By spinning off its credit card business, Synchrony Financial, via an initial public offering later this year GE lowers its dependence on profits from its finance division to a target of less than 25 percent by the beginning of 2016 from 45 percent in 2013.
Fund managers are hoarding equities, overlooking what even they admit are fairly lofty valuations.
Just how bullish are fund managers these days?
So much so that they are aggressively positioning for a second-half upturn in the global economy, according to the latest survey from Bank of America Merrill Lynch, out Tuesday.
Among those global asset allocators surveyed, a net 61 percent are now overweight equities. That difference between those who are overweight versus those that are underweight is the survey's highest reading since early 2011, and the second-strongest response ever for the bank's monthly report that takes the pulse of fund managers.
Investors are willing to overlook what even they see as fairly lofty valuations, along with tail risks. A net 21 percent of managers in the July survey regard stocks as overvalued, the survey’s highest reading since 2000.
The drug industry is primed for huge growth in the next few years, and Warren Buffett is already investing in the company best positioned to take advantage.
By Ian Floyd, StreetAuthority
The global pharmaceutical industry is worth roughly $1 trillion. And when you look at the major players in this space -- Merck (MRK), Bayer (BAYRY), Johnson & Johnson (JNJ) and so on -- it's hard to imagine the industry growing at any sort of rate for investors to get excited about.
But a wave of change is quietly sweeping this industry. And investors who are aware of these developments have an opportunity to position themselves to profit ahead of the crowd.
It's no secret that many of the companies I just mentioned are facing some challenges. Before I tell you more about the opportunity, it's important to understand what those challenges are.
Big Pharma seemed unstoppable until a few years ago -- when three these trends began pushing the industry in a new direction:
In the real investing world, the situation is simple. Facebook is making a fortune, while Twitter is losing one.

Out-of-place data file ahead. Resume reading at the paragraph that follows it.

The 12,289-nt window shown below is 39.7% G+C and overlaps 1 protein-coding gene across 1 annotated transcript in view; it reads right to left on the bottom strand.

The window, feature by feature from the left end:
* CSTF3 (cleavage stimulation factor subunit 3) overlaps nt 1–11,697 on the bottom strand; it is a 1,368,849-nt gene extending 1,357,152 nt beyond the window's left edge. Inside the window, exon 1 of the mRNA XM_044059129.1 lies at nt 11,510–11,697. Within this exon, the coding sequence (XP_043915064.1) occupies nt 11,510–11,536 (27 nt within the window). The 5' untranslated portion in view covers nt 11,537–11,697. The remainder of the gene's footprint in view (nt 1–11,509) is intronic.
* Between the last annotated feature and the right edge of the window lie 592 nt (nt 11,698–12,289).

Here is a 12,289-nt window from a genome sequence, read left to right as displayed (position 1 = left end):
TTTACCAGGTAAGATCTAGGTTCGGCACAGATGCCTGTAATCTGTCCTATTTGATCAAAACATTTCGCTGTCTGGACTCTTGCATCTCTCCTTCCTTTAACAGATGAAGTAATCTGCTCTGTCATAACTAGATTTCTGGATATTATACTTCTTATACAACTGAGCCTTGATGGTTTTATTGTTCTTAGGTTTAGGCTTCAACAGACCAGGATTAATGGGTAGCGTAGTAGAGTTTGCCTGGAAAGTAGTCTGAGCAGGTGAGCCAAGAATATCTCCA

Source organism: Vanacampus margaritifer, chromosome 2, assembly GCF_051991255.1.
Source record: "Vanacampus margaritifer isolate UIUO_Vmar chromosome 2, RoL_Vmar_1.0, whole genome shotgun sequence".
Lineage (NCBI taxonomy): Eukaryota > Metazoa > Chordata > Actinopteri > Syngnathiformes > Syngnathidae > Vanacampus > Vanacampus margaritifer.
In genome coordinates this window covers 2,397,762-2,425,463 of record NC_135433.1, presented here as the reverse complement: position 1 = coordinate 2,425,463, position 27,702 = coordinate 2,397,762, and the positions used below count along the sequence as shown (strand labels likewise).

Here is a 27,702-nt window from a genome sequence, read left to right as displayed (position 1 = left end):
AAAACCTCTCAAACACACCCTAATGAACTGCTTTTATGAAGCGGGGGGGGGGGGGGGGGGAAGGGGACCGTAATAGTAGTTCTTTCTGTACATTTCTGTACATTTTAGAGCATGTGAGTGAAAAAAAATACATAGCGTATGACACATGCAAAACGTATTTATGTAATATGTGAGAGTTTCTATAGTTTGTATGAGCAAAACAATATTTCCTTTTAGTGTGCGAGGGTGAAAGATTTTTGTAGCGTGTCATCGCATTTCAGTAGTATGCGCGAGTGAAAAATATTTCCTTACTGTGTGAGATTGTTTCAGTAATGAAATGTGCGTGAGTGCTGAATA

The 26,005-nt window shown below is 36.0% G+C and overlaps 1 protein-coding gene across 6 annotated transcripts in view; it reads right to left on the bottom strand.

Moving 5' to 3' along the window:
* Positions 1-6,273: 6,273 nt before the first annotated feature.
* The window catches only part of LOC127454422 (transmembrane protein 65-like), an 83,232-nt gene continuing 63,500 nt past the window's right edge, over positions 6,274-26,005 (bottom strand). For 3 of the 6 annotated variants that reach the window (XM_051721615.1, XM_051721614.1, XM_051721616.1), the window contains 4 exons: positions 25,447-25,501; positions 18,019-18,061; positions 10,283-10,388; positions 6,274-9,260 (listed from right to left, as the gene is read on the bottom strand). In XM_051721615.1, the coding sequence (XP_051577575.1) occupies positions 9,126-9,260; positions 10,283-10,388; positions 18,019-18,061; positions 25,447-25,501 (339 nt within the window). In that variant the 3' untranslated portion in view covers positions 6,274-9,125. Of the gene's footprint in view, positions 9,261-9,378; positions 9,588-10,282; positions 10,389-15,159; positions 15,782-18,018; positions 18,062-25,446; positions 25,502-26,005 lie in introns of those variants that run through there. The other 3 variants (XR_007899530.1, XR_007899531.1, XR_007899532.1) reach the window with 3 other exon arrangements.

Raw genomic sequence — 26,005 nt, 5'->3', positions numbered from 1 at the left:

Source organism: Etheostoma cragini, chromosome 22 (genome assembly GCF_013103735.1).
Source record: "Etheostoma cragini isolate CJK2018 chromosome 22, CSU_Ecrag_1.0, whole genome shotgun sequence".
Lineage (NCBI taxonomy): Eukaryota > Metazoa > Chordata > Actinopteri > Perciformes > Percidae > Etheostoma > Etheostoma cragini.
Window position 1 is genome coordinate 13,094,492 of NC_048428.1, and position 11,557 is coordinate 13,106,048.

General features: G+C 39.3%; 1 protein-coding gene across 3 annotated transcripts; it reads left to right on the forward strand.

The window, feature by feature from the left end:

That's because Facebook is making a fortune and Twitter is losing a fortune. In the world of stocks, that's pretty much the only real salient piece of information you need. But in the world of Twitter -- or at least my bizarre, sometimes ridiculously contested Twitter feed -- it is irrelevant.
This weekend I lit up a firestorm on Twitter, talking about how advertisers tell me they like Twitter because they get promoted without ever having to pay Twitter anything and they like Facebook because even though they have to pay Facebook and pay it handily the results are fantastic.
The offerings range from pet insurers to medical billing companies.
Nine initial public offerings are scheduled for the week of July 14, including Medical Transcription Billing (MTBC), which was previously expected to open last Thursday.
The two largest IPOs for the week are TerraForm Power (the latest spinoff of SunEdison (SUNE), and Trupanion, a pet insurance provider.
TerraForm is issuing 20.1 million shares between $19 and $21 to raise just over $400 million in SunEdison's second spinoff following SunEdison Semiconductor (SEMI).
SunEdison Semiconductor's May IPO rose 15 percent in its first day of trading and 34 percent since inception.
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4 analysts downgrade the stock the day after a disappointing quarterly report.
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[BRIEFING.COM] S&P futures vs fair value: +3.40. Nasdaq futures vs fair value: +7.20. The S&P 500 futures trade three points above fair value.
Markets in Asia ended on a mostly higher note. The Reserve Bank of New Zealand hiked its key rate 25 basis points to 3.50%, as expected.
- In economic data:
- China's HSBC Manufacturing PMI jumped to 52.0 from 50.7 (consensus 51.0)
- Japan's trade deficit narrowed to JPY822 billion from JPY909 billion ... More